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Professor and poet Javier Avila shares tips for fighting prejudice in his one-man show, “The Trouble With My Name”

Javier Ávila, celebrated author, poet, and 2015 Pennsylvania Professor of the Year, performed his one-man show, “The Trouble With My Name,”  for TCNJ students and faculty on Wednesday, October 16 as part of the college’s celebration of Hispanic Heritage Month.

Ávila described the major changes in his life and worldview after moving from Puerto Rico to Pennsylvania when he was 31-years-old. “I was called exotic so many times,” he recounted before reading a poem about all the different ways his name was mistakenly pronounced after his move.

His show, which was punctuated by poems from his book of the same name, involved humor, sadness, and the smell of Vicks Vapor Rub — which according to both him and the audience, cures everything. Throughout the show, he encouraged the students, who he referred to as jovenes, or young people, to do three things:

1. Reject Stereotypes

Ávila’s poem, “Denied Service,” details the thoughts and feelings he had when a waitress dismissively referred to him as a “foreigner” for speaking Spanish, despite the fact that his family had a long history of service in the U.S. Military.

“Someone already has a preconceived notion of me and they’re gonna hate me,” he said. “Suddenly I have to prove to others that I am not a stereotype.”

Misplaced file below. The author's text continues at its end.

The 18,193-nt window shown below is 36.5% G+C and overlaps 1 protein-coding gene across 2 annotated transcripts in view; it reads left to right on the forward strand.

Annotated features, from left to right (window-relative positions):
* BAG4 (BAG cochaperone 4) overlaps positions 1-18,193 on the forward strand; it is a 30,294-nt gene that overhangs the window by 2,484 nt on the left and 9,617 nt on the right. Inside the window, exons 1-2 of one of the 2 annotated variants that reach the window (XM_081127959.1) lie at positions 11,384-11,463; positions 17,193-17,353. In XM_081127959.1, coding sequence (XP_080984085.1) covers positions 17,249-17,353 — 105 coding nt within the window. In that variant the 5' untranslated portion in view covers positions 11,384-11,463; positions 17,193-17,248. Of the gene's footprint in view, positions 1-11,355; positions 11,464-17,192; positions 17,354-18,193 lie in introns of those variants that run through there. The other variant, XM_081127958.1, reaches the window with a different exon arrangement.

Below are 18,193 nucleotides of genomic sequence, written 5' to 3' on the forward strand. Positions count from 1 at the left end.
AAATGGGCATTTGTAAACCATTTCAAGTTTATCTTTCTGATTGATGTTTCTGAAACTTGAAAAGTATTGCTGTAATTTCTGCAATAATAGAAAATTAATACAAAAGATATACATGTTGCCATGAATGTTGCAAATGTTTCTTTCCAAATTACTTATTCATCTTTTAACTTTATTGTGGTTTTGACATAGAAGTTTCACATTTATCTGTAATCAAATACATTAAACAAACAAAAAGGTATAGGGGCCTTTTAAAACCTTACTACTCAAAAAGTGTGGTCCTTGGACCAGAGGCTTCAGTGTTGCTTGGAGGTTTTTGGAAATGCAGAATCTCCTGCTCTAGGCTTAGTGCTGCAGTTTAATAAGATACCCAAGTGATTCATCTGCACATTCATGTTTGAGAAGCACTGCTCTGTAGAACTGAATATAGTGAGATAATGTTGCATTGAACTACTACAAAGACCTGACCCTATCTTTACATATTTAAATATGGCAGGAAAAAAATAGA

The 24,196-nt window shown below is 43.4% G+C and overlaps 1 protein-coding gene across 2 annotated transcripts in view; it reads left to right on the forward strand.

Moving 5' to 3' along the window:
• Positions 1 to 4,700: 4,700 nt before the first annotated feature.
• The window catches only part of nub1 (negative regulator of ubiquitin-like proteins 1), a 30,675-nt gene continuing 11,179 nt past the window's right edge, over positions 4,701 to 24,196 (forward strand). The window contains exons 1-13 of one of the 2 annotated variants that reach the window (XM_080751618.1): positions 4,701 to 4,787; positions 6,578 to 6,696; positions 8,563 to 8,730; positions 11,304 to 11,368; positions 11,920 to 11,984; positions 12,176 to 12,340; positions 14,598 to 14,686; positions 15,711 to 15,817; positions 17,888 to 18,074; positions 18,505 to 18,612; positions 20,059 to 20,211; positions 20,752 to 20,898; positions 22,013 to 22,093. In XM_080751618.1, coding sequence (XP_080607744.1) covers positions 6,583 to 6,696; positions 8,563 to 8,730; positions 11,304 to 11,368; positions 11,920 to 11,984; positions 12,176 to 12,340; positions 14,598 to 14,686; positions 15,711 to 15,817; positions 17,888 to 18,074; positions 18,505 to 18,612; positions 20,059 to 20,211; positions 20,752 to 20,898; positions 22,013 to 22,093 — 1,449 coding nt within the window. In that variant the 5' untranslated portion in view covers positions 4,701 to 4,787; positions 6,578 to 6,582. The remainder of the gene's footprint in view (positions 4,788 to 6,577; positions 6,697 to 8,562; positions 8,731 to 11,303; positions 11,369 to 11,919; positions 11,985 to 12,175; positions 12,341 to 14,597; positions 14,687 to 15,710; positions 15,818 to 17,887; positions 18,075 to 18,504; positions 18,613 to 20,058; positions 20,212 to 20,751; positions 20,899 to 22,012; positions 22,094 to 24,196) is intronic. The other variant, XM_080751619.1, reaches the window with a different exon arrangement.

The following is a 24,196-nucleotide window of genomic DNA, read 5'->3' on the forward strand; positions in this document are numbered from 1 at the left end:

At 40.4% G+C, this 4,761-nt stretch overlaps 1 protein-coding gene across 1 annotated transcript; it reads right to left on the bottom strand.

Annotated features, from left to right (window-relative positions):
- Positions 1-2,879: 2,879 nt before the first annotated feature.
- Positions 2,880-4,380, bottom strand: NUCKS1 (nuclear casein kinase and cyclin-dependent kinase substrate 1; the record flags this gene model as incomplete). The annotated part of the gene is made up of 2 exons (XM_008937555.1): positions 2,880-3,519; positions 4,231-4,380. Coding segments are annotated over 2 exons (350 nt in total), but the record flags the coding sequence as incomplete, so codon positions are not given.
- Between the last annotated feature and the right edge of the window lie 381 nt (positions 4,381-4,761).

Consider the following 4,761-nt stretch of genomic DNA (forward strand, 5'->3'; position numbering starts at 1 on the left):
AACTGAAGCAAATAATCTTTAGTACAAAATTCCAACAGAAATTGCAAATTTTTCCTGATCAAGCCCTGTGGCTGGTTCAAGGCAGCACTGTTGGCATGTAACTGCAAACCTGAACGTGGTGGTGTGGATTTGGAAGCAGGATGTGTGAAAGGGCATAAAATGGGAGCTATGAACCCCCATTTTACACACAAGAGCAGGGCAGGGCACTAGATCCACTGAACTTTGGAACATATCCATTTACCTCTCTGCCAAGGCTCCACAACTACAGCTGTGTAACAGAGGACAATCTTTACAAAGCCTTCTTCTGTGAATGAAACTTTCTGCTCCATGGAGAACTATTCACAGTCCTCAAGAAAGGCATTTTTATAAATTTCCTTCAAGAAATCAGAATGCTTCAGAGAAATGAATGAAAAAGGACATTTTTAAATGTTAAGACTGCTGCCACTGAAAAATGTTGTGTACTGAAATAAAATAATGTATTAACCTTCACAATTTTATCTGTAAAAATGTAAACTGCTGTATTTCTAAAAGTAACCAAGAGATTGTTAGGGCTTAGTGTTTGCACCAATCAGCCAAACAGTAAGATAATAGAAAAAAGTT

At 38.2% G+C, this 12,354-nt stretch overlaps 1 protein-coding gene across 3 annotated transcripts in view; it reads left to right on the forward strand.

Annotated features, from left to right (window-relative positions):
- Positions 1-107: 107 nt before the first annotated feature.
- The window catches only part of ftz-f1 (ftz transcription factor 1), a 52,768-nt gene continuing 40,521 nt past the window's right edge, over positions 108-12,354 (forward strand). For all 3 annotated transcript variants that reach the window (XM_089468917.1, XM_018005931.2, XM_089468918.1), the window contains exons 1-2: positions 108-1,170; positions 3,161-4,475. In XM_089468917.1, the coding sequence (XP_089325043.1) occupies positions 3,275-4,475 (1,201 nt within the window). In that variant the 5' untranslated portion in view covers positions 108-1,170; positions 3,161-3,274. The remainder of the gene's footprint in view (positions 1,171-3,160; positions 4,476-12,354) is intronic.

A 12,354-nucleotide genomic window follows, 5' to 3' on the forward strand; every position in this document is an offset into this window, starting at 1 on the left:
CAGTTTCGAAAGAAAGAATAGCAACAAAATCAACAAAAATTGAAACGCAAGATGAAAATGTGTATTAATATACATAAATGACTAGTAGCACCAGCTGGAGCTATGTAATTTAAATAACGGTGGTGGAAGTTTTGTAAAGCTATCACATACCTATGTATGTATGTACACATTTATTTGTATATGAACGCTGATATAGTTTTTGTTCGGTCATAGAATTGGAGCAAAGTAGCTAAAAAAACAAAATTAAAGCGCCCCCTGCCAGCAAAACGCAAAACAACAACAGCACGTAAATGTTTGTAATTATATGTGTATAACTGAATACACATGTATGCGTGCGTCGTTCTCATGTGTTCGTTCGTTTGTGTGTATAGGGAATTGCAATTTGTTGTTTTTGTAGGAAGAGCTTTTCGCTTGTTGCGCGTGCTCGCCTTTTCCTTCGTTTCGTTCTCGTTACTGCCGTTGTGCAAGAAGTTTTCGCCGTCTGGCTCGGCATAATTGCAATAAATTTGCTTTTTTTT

He urged the audience to look beyond the “bubbles” of race and language and to try to understand why people behave in certain ways.

2. Reject Apathy

“I like 98 percent of my job,” Ávila said, speaking on the passion he has for his career as an educator. “What I don’t like is apathy.”

He told the story of a particular student he had in the past and how her indifferent attitude towards his class got him into some trouble. After waking up in an angry mood and becoming fed up with her attitude, he likened the apathetic student to “A single drop of sweat in his Puerto Rican coffee,” after she refused to read a poem aloud in his class.

He pleaded with the audience, saying, “Don’t be the sweat, be the coffee. Be bold and rich.”

3. Fight for Equity

The overarching theme of Ávila’s show was the importance of the fight for equality and equity.  “You might not live to see the finished product but that doesn’t mean you don’t work toward it,” he said.

He expressed wonder at the strides that he had already seen in his lifetime, mainly the truly “colorblind” attitude of his son. However, he noted the work that still needs to be done.

“You have to be willing to lose friends in order to make a point, make people uncomfortable to make a point,” he said. “All of us must educate others, it is our duty as citizens, it is our duty as the generations that want equity.”

At the end of the show, Ávila was met with an enthusiastic round of applause, followed by group photo and informal meet-and-greet. This event rounded out TCNJ’s celebration of Hispanic Heritage Month and was arranged in part by the Office of Institutional Diversity, Equity, and Inclusion.


— Julia Meehan ’22

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